Written exclusively for InTouch Capital Markets
31st January 2018
By Steven K. Beckner
Federal Open Market Committee statements have seldom been known for effusive economic pronouncements or dramatic rhetorical shifts. There’s a studied gradualism to how the FOMC’s monetary policy assessments evolve.
The Federal Reserve interest rate-setting body’s explanation of why it is leaving the federal funds rate unchanged in a 1.25% to 1.5% target range is in keeping with that tradition. The statement looks rather restrained relative to the U.S. economy’s recent impressive record of achievements.
But there are noteworthy nuances acknowledging the economy’s improved performance.
The FOMC, with Janet Yellen chairing for the last time before giving way to Jerome Powell, met amid stronger growth and prospects of more thanks to deregulation and a $1.5 trillion tax cut. They met amid tightening labor markets, evidenced by December’s bigger than expected 234,000 private sector job surge; signs of incipient, if belated, inflation pressures; record-breaking stock gains (barely dimmed by recent fluctuations), and rising bond yields.
Against that backdrop, the FOMC now says “the labor market has continued to strengthen and that economic activity has been rising at a solid rate. Gains in employment, household spending, and business fixed investment have been solid, and the unemployment rate has stayed low.”
By contrast, the less upbeat Dec. 13 statement said household spending had been “expanding at a moderate rate” while business investment had merely “picked up.”
The FOMC also sounds a bit more encouraged on inflation: “On a 12-month basis, both overall inflation and inflation for items other than food and energy have continued to run below 2 percent.” In December, it said both inflation measures had “declined.”
And whereas the December statement said “market-based measures of inflation compensation remain low,” the new statement observes that “market-based measures of inflation compensation have increased in recent months but remain low.”
In another notable change, the FOMC said, “The Committee expects that economic conditions will evolve in a manner that will warrant further gradual increases in the federal funds rate.” Note the addition of the word “further.”
Together these changes suggest movement toward less concern about low inflation and more confidence the economy can withstand further withdrawal of monetary accommodation. FOMC participants may not be quite ready to make substantial upward adjustments to their economic forecasts or federal funds rate projections. But then they don’t have to formally make those determinations until the March 20-21 meeting. By then officials, most of whom like to wait for convincing evidence, will have more data under their belts. Like Rome, monetary policy decisions aren’t built in a day; they are the result of months of accumulated evidence and consensus-building.
In the weeks leading up to the meeting several Fed policymakers suggested upside risks now exceed downside risks, mentioning the possible need for four 2018 rate hikes, rather than the median three in the December dot plot. But the latest statement reiterates that “near-term risks to the economic outlook appear roughly balanced.”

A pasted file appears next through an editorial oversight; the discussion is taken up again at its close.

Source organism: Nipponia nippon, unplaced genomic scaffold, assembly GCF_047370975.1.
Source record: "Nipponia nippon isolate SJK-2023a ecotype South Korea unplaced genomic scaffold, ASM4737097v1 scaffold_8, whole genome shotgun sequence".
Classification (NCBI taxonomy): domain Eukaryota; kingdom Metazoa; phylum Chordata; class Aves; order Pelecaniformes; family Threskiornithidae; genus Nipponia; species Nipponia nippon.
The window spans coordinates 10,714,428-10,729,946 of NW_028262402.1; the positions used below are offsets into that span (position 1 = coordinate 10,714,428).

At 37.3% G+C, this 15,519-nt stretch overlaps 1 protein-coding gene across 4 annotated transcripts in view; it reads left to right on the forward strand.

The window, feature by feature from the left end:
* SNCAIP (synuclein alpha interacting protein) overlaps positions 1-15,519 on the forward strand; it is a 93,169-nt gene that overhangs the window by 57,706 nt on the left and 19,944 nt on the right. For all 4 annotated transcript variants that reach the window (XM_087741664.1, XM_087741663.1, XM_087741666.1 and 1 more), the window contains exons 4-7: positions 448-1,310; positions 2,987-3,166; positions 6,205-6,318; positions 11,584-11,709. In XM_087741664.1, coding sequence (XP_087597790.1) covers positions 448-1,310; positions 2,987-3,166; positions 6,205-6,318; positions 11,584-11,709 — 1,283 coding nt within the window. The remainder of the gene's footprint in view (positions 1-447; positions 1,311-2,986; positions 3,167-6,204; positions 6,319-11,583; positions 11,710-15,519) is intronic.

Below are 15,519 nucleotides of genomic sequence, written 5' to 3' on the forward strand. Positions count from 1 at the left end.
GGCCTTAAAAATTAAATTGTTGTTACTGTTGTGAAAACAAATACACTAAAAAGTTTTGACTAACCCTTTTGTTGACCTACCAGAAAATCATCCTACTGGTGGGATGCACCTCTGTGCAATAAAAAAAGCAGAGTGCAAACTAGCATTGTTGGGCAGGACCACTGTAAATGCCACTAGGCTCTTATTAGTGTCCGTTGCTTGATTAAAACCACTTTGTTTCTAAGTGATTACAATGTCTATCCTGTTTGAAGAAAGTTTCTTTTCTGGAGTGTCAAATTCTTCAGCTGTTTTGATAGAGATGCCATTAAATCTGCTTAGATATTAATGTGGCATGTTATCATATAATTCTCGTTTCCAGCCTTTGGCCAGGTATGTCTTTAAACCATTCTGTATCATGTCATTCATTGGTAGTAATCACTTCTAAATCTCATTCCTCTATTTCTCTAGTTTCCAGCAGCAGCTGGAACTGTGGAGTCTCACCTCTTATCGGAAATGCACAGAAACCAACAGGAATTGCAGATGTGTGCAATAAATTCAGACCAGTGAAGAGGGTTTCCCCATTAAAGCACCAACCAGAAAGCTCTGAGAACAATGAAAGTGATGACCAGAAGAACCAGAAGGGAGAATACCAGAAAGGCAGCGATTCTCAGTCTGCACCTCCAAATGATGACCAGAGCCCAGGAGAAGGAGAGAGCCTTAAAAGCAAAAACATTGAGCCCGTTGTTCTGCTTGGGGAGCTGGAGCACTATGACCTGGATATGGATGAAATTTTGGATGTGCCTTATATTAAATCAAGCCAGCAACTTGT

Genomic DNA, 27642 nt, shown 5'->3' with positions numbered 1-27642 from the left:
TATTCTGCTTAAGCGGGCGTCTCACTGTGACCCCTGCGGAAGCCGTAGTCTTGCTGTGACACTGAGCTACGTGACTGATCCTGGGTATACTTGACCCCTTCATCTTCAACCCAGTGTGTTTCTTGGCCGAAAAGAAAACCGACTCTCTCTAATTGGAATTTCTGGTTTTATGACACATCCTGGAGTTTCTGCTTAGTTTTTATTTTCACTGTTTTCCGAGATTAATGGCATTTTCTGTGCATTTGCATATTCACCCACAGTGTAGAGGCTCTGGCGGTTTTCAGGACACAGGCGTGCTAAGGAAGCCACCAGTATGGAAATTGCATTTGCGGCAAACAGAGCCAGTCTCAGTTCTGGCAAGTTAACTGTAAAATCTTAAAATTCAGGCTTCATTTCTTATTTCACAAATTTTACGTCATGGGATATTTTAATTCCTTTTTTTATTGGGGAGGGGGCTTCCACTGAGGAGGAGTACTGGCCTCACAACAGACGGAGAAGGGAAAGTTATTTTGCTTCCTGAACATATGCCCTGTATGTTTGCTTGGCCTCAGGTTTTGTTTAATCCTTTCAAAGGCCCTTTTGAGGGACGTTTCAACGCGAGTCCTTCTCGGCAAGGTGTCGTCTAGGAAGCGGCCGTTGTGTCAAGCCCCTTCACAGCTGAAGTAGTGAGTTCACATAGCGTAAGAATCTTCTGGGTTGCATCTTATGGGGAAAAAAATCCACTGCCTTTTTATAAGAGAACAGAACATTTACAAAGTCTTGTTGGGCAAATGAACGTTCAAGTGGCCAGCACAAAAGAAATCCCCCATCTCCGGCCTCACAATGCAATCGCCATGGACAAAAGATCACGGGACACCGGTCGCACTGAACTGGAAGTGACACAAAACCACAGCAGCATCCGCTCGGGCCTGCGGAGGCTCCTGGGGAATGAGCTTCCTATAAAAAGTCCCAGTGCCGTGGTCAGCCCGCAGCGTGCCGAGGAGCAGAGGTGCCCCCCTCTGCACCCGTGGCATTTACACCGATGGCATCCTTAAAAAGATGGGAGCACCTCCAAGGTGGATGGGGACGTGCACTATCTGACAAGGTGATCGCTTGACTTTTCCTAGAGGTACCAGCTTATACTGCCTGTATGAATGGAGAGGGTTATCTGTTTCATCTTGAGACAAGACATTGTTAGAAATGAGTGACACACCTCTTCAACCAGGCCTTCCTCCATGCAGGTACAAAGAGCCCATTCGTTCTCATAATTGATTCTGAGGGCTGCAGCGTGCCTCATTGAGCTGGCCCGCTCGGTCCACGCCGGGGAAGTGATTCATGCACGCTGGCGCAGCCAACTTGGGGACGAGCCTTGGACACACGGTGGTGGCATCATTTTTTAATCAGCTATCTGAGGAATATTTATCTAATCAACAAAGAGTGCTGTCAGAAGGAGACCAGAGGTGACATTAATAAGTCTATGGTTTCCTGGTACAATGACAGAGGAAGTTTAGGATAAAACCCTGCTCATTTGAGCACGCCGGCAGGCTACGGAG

An asymmetric change to the balance of risks, which could come at future meetings. would be highly significant.
Despite much recent talk about changing the “monetary policy framework” due to concerns about persistent undershooting of the 2% inflation target, the FOMC did not change its Statement on Longer-Run Goals and Monetary Policy Strategy — possibly because inflation data have become more favorable. The FOMC reierated its “symmetric” 2% target. But we probably haven’t heard the last of proposals to shift to price level targeting or some other alternative approach, though.
Fed, Markets More in Synch on Interest Rate Outlook
At the outset of the meeting, futures markets were putting 88% odds on a March rate hike and were projecting three rate hikes over the next 12 months, indicating market expectations are now more in line with FOMC projections, whereas in the past the market often anticipated fewer rate hikes. As one expert explained, this is “simply representative of the fact that the risks are now more symmetric.”
“Previously, the Fed’s modal forecast (dots) said 3-4 hikes but everyone knew 0-3 hikes were way more likely than 4-7 hikes,” he continued. “Thus, the market’s (probabilistic) forecast was consistently below the Fed’s (modal) median.”
“Now those risks are more symmetric,” this source at a prominent Wall Street firm went on. “Four is perhaps more likely than 2. However, 2 is still more likely than 5 (and probably even 1 is more likely than 5). So while some asymmetry still exists, it’s more balanced than previously.”
He added that “the market is also pricing some chance of the median dot going up in March, so the December dots are a little bit ‘stale’ at this point.”
If recent signs of vulnerability in global stock markets continue, thereby firming financial conditions, that could reduce Fed proclivities to make offsetting rate hikes. But of course stocks pulled back from very high levels before rebounding on FOMC day, and it remains to be seen whether stocks have a lasting sell-off.